3 Ways to Insure Against Cryptolocker Ransomware
Cryptolocker continues to pose a huge threat to individuals and organisations in Australia and beyond. It’s been around in various guises for more than 15 years, outliving many genuine businesses. In fact, a recent Australian Government report claimed that 60 per cent of businesses hit by a cyber-attack go out of business within 6 months. The same report found that small businesses are increasingly being targeted because their cyber security measures are less stringent.
Key to Cryptolocker’s success is that it continually evolves and adapts to changes in technology. It’s one of the most persistent security threats we come across, so it makes sense that protection against Cryptolocker is the topic for our very first blog post.
What is Cryptolocker?
Cryptolocker is type of malware virus that infects and encrypts your files and documents. Known as ‘ransomware’, the virus creators demand payment in bitcoins for data integrity. While fewer than 2 per cent of businesses may pay the ransom, this still adds up to millions of dollars each year. What’s more, tens of thousands of businesses are losing valuable files – and time – because of the virus.
How can businesses protect against it?
1. Back up your data securely.
The single most effective protection against ransomware is securely backing up your data each day. It means you’re insured against any successful attack. That way, you can be confident you’ll be able to recover and restore your files without paying the ransom. Sure, you might lose a few hours’ work, but you won’t lose a lifetime’s.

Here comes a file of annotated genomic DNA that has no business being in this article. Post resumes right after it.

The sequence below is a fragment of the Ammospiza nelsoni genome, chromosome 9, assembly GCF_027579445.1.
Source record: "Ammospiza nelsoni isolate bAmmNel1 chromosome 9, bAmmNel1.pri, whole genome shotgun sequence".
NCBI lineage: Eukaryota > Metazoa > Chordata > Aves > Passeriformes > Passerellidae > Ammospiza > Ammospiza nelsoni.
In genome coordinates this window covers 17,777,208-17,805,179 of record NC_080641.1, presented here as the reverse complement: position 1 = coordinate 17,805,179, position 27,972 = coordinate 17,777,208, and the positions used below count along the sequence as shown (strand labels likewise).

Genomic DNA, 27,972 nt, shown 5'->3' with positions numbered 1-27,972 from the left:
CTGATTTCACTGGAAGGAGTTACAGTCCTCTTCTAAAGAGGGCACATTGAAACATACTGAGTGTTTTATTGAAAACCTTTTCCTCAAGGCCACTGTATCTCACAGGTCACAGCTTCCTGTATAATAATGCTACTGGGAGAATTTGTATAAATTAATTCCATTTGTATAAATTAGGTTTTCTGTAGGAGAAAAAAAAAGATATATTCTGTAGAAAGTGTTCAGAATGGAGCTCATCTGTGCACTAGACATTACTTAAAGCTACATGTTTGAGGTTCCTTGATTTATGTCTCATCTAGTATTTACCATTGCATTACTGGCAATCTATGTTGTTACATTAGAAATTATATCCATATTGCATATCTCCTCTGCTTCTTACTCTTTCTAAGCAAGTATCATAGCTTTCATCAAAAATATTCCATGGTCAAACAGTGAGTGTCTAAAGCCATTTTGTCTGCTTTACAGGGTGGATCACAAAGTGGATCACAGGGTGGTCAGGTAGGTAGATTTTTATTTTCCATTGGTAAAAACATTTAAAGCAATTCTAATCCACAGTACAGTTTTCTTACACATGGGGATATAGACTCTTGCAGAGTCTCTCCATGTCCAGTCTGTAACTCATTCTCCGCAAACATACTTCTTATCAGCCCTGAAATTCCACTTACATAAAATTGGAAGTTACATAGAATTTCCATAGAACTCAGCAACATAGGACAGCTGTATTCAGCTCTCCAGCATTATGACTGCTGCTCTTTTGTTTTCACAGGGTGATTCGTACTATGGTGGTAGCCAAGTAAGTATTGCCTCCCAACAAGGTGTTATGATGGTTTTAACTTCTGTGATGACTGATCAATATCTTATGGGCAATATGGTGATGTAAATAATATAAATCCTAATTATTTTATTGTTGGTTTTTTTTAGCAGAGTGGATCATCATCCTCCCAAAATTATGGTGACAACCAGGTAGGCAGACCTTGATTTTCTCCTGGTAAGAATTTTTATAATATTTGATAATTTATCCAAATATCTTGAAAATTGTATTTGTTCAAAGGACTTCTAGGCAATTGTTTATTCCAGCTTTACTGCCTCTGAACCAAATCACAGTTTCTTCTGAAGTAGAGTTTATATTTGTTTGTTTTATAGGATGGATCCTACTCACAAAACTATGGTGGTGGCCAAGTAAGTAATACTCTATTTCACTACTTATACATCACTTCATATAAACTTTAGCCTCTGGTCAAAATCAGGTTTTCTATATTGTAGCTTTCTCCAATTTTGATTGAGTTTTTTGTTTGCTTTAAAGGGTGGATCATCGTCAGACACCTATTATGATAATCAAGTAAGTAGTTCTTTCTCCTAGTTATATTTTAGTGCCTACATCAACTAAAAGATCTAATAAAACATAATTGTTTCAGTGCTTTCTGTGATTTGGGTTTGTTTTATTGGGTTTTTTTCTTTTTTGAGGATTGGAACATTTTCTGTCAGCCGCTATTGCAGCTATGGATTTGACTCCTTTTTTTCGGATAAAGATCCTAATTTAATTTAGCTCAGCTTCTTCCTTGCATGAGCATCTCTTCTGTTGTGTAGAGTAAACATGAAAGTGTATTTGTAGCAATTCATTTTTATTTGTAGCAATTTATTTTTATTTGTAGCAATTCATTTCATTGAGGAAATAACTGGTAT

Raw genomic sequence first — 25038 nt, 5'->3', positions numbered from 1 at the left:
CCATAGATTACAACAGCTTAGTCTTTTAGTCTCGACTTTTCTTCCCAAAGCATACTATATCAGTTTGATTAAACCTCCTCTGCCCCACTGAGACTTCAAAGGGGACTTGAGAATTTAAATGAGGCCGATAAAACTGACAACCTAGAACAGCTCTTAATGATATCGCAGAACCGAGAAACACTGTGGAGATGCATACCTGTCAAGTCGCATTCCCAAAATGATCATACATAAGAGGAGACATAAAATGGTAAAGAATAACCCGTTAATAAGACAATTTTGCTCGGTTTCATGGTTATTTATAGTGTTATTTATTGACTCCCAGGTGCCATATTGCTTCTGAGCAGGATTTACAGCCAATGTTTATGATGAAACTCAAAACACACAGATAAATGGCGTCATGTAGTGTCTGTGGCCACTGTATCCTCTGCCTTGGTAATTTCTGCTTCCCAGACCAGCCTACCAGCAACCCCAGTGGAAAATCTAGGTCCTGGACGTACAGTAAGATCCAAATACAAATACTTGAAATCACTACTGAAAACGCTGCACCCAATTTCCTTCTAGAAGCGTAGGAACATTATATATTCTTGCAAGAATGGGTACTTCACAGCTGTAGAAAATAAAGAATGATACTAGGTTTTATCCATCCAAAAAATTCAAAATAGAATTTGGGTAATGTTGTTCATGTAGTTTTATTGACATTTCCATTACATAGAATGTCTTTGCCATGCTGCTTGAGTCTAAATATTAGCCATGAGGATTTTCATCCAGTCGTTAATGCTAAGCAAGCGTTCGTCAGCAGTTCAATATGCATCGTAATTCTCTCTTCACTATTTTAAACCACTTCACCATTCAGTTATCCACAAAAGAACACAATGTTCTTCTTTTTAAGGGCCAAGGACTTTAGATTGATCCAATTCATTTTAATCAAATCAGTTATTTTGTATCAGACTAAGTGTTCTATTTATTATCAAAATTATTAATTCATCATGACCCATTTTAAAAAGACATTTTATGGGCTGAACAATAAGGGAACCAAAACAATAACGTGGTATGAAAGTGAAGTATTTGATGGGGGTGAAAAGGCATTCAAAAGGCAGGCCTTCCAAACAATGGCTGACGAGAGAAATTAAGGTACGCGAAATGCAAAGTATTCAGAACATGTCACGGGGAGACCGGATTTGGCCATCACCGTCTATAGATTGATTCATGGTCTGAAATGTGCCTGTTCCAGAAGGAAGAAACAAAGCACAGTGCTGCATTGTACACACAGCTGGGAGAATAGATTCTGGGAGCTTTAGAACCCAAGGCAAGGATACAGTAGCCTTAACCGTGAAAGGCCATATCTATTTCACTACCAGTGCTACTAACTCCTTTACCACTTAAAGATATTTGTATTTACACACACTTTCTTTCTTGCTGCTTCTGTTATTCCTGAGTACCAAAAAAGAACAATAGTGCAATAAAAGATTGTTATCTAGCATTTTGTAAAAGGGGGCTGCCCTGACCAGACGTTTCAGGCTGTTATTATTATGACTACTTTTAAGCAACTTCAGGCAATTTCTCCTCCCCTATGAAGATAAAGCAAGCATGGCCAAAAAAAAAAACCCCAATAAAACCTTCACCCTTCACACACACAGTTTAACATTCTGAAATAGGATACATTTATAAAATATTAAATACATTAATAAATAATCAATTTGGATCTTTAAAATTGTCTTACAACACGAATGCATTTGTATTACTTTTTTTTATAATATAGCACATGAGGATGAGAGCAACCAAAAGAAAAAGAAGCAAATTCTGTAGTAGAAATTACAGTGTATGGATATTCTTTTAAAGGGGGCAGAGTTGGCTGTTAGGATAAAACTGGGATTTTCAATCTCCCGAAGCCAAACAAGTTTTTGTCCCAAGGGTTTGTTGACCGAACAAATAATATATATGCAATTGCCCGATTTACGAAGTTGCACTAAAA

Cryptolocker is smart. It will encrypt files on any drives mapped to your computer with a drive letter, including USBs and cloud file stores. If you’re backing up to the cloud, take note. You need an external drive or service that is not mapped to your computer and which disconnects when it’s not running.
Recently one of our customers had eight devices infected by Cryptolocker. We managed to recover all the affected files from a very recent backup (meaning little to no lost work) and had their full system up and running in an hour and a half. Secure back up is insurance for your business.
2. Stay alert.
Cryptolocker often disguises itself in emails and zip files sent to your computer. Sometimes the easiest way to avoid an attack is to apply a critical eye and a healthy dose of scepticism to the emails you receive. If anything you receive looks suspicious, don’t open it – report it to your IT provider.
3. Patch and update your software.
When the Head of Cybersecurity at Google tells you to “Patch often, patch quickly”, take heed. Keeping on top of software updates is a critical step to defending against cyber attacks. Enable automatic updates and go directly to the vendor’s website if you can’t update automatically. Cryptolocker is often disguised as a software update notification too— sneaky!
If you’re a Smikteck customer and worried about cyber protection, please, talk to your Smikteck Consultant. We’re always ready to help and advise on the latest in technology and security. If you’re not a customer, talk to us anyway! We’d love to know how we can help you.